Featured Research

from universities, journals, and other organizations

Homing In On Better Bone Marrow Transplants

Date:
June 26, 2001
Source:
Rockefeller University Press
Summary:
Researchers have identified a protein that allows cells to “home” to the bone marrow. The finding may allow clinicians to improve bone marrow transplantation by injecting only the cells needed to repopulate the bone marrow after chemotherapy.

Researchers have identified a protein that allows cells to “home” to the bone marrow. The finding may allow clinicians to improve bone marrow transplantation by injecting only the cells needed to repopulate the bone marrow after chemotherapy.

Related Articles


Robert Sackstein (Harvard Medical School, Boston, MA) and colleagues report in the June 11 issue of The Journal of Cell Biology that a sugar-coated variant of a protein called CD44 acts as the homing molecule for human hematopoietic progenitor cells (HPCs). The HPCs normally reside in bone marrow, and serve as the source of all new blood cells. HPCs also circulate in the bloodstream. They find their way back to the bone marrow by attaching to a protein called E-selectin, which is made by cells that line the blood vessels. The same mechanism allows cells in bone marrow transplants to find their way to their correct place in the bone marrow, even after the cells have been injected directly into the bloodstream.

Sackstein and colleagues set out to find the protein from HPCs that attaches to E-selectin. They found that the CD44 variant allowed cells to roll across or attach to a layer of tethered, E-selectin-containing cells, even as a jet of water was acting to displace the cells.

The variant is made only by HPCs, and not by more mature blood cells. This restricted production of the variant should allow Sackstein to isolate HPCs before doing a bone marrow transplant, thus reducing the number of cells given to transplant recipients. A purer transplant would give clinicians greater control over the immune reaction to a transplant, perhaps reducing the likelihood of graft-versus-host disease.


Story Source:

The above story is based on materials provided by Rockefeller University Press. Note: Materials may be edited for content and length.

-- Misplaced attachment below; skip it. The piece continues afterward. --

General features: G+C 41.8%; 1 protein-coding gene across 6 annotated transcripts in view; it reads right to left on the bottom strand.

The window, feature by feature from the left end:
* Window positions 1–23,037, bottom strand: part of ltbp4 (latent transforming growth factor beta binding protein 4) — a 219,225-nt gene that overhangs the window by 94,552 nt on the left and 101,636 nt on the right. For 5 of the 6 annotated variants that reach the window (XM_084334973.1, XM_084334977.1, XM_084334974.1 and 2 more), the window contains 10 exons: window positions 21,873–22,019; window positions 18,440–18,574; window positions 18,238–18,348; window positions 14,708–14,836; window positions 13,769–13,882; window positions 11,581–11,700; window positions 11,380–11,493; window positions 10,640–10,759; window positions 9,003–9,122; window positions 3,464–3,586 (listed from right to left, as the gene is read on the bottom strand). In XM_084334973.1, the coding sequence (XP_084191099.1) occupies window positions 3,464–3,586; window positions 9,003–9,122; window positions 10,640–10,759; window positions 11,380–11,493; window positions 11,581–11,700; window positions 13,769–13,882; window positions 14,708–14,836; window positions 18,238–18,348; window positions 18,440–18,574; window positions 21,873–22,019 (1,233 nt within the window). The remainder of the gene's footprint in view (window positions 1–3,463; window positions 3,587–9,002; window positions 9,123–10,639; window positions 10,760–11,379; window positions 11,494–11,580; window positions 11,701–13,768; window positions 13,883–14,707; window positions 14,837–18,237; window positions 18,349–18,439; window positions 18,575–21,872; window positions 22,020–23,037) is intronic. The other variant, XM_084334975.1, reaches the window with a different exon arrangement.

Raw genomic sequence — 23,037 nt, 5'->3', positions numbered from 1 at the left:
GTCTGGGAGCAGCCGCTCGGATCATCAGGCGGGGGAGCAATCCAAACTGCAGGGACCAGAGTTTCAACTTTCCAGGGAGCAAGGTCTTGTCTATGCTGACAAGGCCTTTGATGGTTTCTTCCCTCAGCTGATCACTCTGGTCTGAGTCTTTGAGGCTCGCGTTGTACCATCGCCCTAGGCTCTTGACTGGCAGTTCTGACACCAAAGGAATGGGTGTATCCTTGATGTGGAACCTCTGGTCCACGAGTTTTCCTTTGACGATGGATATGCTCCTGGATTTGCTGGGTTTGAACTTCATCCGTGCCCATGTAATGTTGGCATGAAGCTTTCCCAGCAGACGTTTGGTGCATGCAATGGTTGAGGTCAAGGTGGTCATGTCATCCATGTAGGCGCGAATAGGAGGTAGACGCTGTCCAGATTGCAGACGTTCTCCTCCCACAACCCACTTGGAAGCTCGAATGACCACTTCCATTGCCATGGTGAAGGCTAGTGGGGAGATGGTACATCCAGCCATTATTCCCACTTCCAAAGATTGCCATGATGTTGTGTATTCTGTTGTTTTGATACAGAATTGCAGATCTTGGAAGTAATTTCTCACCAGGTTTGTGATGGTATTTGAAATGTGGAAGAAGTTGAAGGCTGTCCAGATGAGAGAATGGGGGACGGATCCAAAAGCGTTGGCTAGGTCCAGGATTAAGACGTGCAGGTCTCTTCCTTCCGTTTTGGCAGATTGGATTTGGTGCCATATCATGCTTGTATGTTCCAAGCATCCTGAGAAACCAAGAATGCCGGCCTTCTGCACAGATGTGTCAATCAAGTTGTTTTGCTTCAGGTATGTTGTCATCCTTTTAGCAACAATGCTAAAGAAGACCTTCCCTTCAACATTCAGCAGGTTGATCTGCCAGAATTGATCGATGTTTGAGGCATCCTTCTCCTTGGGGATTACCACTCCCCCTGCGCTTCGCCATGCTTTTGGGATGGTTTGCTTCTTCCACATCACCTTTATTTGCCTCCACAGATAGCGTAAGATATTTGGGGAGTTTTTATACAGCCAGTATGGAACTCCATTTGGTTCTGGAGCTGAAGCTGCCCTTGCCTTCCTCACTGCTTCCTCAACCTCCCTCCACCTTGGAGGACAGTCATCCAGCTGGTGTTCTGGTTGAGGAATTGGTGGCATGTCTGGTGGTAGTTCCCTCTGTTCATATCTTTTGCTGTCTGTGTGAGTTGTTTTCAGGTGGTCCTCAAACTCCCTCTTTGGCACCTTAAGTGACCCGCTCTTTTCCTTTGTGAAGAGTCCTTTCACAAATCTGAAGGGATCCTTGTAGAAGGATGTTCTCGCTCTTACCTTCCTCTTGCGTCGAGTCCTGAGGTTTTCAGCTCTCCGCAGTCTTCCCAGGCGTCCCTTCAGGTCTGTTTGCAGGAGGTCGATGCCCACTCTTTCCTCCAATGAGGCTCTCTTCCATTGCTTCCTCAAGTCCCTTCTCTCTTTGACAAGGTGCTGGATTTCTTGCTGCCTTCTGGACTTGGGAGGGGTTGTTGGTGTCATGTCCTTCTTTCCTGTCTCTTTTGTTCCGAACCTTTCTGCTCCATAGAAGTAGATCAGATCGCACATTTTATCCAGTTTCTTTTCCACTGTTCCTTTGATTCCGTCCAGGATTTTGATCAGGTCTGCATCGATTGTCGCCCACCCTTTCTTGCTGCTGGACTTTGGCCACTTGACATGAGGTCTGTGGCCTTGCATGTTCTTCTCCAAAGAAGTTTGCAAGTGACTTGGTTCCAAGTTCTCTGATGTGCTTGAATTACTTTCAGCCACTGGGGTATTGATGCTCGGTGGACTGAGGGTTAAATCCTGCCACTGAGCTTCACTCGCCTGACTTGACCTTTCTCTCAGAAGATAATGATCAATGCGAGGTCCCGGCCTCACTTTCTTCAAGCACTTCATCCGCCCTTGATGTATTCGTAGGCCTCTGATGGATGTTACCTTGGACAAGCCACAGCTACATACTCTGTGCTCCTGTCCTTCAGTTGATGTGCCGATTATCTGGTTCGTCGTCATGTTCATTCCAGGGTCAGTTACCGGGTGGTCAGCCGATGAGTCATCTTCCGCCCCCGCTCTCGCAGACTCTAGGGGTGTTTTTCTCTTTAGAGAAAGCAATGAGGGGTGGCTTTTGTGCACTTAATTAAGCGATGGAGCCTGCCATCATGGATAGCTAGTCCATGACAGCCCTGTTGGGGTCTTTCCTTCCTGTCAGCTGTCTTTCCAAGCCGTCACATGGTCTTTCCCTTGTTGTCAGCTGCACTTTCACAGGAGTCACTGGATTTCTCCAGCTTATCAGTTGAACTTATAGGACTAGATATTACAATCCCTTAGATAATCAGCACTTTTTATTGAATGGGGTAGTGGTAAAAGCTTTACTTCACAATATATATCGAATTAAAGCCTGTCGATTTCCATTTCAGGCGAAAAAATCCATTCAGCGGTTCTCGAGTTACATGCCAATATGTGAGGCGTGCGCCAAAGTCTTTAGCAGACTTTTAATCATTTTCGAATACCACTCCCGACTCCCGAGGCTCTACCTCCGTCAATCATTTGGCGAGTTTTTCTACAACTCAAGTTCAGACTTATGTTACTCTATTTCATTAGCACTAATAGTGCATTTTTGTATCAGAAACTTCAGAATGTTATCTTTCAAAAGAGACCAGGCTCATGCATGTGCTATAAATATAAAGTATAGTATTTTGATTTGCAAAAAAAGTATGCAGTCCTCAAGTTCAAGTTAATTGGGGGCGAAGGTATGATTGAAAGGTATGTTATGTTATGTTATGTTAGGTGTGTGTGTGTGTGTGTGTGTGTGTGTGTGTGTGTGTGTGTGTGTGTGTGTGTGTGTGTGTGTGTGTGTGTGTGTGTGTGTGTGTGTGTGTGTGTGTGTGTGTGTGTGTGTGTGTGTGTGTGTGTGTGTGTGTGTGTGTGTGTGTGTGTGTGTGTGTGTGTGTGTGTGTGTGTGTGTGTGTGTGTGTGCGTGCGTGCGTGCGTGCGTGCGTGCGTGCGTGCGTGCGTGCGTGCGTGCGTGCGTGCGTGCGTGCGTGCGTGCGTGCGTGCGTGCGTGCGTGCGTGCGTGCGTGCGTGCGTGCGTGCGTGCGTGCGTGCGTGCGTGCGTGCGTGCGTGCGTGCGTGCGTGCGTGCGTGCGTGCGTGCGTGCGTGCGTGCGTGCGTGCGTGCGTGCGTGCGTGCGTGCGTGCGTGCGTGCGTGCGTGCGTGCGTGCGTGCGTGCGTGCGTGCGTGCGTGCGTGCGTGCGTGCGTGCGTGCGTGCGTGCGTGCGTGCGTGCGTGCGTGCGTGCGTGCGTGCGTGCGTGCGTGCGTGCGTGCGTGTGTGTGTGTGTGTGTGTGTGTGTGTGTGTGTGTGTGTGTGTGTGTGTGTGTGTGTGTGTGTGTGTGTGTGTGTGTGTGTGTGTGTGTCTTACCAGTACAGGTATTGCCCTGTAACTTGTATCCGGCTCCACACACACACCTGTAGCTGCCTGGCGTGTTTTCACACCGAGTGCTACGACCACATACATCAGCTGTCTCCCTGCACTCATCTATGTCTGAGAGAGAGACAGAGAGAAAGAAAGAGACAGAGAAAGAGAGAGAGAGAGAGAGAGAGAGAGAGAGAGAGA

Cite This Page:

Rockefeller University Press. "Homing In On Better Bone Marrow Transplants." ScienceDaily. ScienceDaily, 26 June 2001. <www.sciencedaily.com/releases/2001/06/010612065343.htm>.
Rockefeller University Press. (2001, June 26). Homing In On Better Bone Marrow Transplants. ScienceDaily. Retrieved October 25, 2014 from www.sciencedaily.com/releases/2001/06/010612065343.htm
Rockefeller University Press. "Homing In On Better Bone Marrow Transplants." ScienceDaily. www.sciencedaily.com/releases/2001/06/010612065343.htm (accessed October 25, 2014).

Share This



More Health & Medicine News

Saturday, October 25, 2014

Featured Research

from universities, journals, and other organizations


Featured Videos

from AP, Reuters, AFP, and other news services

IKEA Desk Converts From Standing to Sitting With One Button

IKEA Desk Converts From Standing to Sitting With One Button

Buzz60 (Oct. 24, 2014) IKEA is out with a new convertible desk that can convert from a sitting desk to a standing one with just the push of a button. Jen Markham explains. Video provided by Buzz60
Powered by NewsLook.com
Ebola Protective Suits Being Made in China

Ebola Protective Suits Being Made in China

AFP (Oct. 24, 2014) A factory in China is busy making Ebola protective suits for healthcare workers and others fighting the spread of the virus. Duration: 00:38 Video provided by AFP
Powered by NewsLook.com
WHO: Millions of Ebola Vaccine Doses by 2015

WHO: Millions of Ebola Vaccine Doses by 2015

AP (Oct. 24, 2014) The World Health Organization said on Friday that millions of doses of two experimental Ebola vaccines could be ready for use in 2015 and five more experimental vaccines would start being tested in March. (Oct. 24) Video provided by AP
Powered by NewsLook.com
Doctor in NYC Quarantined With Ebola

Doctor in NYC Quarantined With Ebola

AP (Oct. 24, 2014) An emergency room doctor who recently returned to the city after treating Ebola patients in West Africa has tested positive for the virus. He's quarantined in a hospital. (Oct. 24) Video provided by AP
Powered by NewsLook.com

Search ScienceDaily

Number of stories in archives: 140,361

Find with keyword(s):
Enter a keyword or phrase to search ScienceDaily for related topics and research stories.

Save/Print:
Share:

Breaking News:

Strange & Offbeat Stories


Health & Medicine

Mind & Brain

Living & Well

In Other News

... from NewsDaily.com

Science News

Health News

Environment News

Technology News



Save/Print:
Share:

Free Subscriptions


Get the latest science news with ScienceDaily's free email newsletters, updated daily and weekly. Or view hourly updated newsfeeds in your RSS reader:

Get Social & Mobile


Keep up to date with the latest news from ScienceDaily via social networks and mobile apps:

Have Feedback?


Tell us what you think of ScienceDaily -- we welcome both positive and negative comments. Have any problems using the site? Questions?
Mobile: iPhone Android Web
Follow: Facebook Twitter Google+
Subscribe: RSS Feeds Email Newsletters
Latest Headlines Health & Medicine Mind & Brain Space & Time Matter & Energy Computers & Math Plants & Animals Earth & Climate Fossils & Ruins